“When Paul Ceglia first claimed he owned half of Mark Zuckerberg’s Facebook shares, not too many people paid attention. But when he hired lawyers from megafirm DLA Piper to re-file his lawsuit in federal court—and attached a bunch of alleged email exchanges with Zuckerberg—he started getting headlines in a big way. Now Ceglia’s big-firm lawyers have unceremoniously withdrawn from the case.
Ceglia was actually represented by two law firms: DLA Piper, which is one of the largest firms in the world; and Lippes Mathias Wexler Friedman, a mid-size Buffalo law firm that was also on the case.
A spokesman for DLA Piper said only: “We have withdrawn from the case and no longer represent Paul Ceglia. Due to our attorney-client privilege obligations, there will be no further comment.” An attorney with the Lippes Mathias firm, Dennis Vacco, also declined to comment on the personnel changes.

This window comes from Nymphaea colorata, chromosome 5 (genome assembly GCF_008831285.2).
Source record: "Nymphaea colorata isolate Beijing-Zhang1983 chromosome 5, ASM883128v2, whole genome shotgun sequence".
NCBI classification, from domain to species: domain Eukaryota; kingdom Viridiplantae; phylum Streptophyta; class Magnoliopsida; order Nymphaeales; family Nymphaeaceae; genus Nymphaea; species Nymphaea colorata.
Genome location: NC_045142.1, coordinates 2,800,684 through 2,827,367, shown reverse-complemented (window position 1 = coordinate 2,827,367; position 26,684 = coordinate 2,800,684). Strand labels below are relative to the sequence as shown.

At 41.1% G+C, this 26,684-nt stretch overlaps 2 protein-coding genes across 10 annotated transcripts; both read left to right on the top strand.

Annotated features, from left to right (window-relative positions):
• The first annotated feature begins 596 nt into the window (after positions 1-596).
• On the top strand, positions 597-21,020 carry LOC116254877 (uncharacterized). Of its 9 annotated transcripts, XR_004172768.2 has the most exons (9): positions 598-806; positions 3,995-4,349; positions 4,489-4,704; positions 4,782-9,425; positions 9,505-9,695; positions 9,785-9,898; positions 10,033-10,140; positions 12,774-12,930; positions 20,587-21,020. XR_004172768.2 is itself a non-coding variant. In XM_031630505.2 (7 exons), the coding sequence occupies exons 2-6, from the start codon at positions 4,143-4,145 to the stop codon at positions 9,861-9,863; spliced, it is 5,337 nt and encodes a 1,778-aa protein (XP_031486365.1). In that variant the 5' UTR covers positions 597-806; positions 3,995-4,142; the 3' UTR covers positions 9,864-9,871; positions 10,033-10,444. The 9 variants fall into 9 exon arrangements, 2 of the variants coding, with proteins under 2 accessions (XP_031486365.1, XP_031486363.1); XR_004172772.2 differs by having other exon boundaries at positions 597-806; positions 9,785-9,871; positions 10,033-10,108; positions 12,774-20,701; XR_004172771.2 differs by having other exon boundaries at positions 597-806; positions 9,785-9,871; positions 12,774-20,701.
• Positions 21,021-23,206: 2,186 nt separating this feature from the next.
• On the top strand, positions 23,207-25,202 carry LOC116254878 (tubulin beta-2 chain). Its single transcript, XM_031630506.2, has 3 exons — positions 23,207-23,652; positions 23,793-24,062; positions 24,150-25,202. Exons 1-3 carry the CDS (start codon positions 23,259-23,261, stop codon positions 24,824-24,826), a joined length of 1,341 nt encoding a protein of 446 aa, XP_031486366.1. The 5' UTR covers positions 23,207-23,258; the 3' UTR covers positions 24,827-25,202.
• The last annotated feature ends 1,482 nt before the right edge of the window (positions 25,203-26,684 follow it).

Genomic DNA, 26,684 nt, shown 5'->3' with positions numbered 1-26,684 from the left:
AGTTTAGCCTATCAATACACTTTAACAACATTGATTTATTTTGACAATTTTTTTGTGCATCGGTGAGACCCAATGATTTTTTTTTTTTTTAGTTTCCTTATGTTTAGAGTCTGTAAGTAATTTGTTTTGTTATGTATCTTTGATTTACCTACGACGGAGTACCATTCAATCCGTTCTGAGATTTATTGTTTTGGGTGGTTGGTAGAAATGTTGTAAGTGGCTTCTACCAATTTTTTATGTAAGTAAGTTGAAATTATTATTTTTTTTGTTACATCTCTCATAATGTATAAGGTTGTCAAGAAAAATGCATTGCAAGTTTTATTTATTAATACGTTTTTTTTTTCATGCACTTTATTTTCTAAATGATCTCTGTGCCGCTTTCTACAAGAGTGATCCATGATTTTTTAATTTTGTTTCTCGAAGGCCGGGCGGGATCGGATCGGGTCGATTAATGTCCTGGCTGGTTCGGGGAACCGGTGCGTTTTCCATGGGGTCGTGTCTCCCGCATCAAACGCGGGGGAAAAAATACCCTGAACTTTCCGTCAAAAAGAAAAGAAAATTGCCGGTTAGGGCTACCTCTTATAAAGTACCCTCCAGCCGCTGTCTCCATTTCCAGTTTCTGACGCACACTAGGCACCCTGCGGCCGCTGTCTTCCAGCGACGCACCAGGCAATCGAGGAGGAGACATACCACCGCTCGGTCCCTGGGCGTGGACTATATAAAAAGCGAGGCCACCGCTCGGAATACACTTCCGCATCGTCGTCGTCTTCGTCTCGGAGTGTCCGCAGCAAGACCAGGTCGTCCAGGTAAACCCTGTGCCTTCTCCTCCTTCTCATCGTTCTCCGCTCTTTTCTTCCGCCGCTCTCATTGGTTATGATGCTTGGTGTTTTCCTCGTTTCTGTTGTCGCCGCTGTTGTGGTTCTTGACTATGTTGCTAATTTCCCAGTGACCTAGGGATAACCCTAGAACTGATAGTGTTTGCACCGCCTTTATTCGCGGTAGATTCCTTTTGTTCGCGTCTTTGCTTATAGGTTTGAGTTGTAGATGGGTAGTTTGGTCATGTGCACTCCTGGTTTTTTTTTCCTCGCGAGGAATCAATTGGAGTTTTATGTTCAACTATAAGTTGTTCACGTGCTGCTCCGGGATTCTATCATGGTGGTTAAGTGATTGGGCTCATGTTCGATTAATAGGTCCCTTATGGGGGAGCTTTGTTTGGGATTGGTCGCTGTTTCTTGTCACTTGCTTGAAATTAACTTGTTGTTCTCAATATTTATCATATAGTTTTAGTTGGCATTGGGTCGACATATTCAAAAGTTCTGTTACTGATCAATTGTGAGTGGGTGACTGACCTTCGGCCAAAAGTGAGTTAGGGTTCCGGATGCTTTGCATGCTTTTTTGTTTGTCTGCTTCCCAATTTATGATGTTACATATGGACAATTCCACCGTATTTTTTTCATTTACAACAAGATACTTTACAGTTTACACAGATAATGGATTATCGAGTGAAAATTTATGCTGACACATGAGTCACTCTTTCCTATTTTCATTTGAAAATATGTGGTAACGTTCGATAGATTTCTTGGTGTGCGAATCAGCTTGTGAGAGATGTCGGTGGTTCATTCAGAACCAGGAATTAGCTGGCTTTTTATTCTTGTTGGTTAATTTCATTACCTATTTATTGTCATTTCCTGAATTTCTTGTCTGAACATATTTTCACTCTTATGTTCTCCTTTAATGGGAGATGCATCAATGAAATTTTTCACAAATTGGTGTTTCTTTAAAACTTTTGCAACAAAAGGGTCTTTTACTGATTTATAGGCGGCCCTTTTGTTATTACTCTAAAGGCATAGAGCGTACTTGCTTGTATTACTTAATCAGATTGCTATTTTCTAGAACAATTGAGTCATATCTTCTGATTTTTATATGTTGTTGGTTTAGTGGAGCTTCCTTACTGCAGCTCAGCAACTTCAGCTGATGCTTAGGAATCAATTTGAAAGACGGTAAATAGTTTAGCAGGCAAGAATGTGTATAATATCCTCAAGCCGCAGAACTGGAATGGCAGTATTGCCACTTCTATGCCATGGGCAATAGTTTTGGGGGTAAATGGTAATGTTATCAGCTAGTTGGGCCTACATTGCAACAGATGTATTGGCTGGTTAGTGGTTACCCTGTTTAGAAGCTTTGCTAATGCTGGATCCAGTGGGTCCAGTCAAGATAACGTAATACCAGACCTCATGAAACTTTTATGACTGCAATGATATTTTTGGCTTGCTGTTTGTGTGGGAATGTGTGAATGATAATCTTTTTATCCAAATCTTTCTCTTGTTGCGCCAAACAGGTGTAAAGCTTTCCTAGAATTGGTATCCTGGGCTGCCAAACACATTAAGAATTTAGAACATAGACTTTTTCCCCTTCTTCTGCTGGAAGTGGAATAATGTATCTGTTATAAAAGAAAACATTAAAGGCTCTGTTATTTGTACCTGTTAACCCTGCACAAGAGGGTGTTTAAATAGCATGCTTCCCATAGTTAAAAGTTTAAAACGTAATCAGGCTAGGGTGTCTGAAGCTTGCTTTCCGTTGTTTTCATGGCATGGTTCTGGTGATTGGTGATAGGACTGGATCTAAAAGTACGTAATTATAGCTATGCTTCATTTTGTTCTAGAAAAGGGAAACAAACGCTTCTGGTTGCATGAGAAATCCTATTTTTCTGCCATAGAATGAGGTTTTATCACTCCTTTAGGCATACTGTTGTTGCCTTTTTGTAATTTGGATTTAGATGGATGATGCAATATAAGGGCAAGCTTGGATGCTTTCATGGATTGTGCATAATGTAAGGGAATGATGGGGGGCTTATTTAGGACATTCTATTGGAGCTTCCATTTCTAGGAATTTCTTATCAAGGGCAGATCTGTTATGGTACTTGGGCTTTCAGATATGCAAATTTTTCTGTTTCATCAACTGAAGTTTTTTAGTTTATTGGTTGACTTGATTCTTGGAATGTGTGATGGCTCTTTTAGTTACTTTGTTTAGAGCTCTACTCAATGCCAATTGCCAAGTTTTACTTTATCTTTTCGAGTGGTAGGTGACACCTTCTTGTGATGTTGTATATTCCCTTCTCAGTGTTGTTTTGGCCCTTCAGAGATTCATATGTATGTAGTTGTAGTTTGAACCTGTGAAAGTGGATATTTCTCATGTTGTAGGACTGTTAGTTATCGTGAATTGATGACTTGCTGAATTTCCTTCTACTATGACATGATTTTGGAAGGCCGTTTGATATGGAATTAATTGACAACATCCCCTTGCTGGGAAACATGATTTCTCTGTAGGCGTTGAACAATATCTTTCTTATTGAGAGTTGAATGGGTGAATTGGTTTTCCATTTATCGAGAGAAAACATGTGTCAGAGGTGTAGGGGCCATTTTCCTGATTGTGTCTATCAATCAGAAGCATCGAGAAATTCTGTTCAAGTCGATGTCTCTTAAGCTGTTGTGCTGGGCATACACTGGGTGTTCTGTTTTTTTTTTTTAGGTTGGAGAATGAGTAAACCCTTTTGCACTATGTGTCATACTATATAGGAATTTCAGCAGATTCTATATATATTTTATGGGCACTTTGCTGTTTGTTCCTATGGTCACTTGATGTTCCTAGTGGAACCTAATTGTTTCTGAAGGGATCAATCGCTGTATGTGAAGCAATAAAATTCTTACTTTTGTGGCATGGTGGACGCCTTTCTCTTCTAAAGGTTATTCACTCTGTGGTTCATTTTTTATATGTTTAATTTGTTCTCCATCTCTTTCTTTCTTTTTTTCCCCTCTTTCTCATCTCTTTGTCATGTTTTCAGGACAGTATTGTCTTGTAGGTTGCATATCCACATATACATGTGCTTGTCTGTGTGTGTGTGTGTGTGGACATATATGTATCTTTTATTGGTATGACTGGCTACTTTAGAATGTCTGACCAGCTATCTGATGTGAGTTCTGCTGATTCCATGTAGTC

After they took the case, DLA Piper lawyers said the firm had done “weeks” of due diligence analyzing Ceglia’s claims before taking on the case. But their quick withdrawal—in the face of a pile of evidence about Ceglia put together by investigators hired by Facebook—suggests that the firm’s background checks might not have been all that.
It’s generally not a good sign when a plaintiff or defendant in a lawsuit keeps changing law firms. It can suggest there’s problems with either the case or the client is particularly tough to deal with. In the course of the past year, three different law firms have signed on to Ceglia’s case, gone through the evidence—and then dropped it. . .”
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